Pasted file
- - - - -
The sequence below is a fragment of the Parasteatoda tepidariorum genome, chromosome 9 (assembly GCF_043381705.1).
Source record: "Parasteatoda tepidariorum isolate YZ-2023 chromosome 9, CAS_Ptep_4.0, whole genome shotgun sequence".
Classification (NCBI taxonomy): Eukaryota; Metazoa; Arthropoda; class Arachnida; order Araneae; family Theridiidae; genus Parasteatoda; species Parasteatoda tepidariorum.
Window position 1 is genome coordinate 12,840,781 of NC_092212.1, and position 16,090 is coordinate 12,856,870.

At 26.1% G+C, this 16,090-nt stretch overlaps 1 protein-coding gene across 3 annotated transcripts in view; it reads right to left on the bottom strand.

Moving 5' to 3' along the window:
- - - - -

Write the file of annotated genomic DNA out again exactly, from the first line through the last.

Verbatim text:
The sequence below is a fragment of the Parasteatoda tepidariorum genome, chromosome 9 (assembly GCF_043381705.1).
Source record: "Parasteatoda tepidariorum isolate YZ-2023 chromosome 9, CAS_Ptep_4.0, whole genome shotgun sequence".
Classification (NCBI taxonomy): Eukaryota; Metazoa; Arthropoda; class Arachnida; order Araneae; family Theridiidae; genus Parasteatoda; species Parasteatoda tepidariorum.
Window position 1 is genome coordinate 12,840,781 of NC_092212.1, and position 16,090 is coordinate 12,856,870.

At 26.1% G+C, this 16,090-nt stretch overlaps 1 protein-coding gene across 3 annotated transcripts in view; it reads right to left on the bottom strand.

Moving 5' to 3' along the window: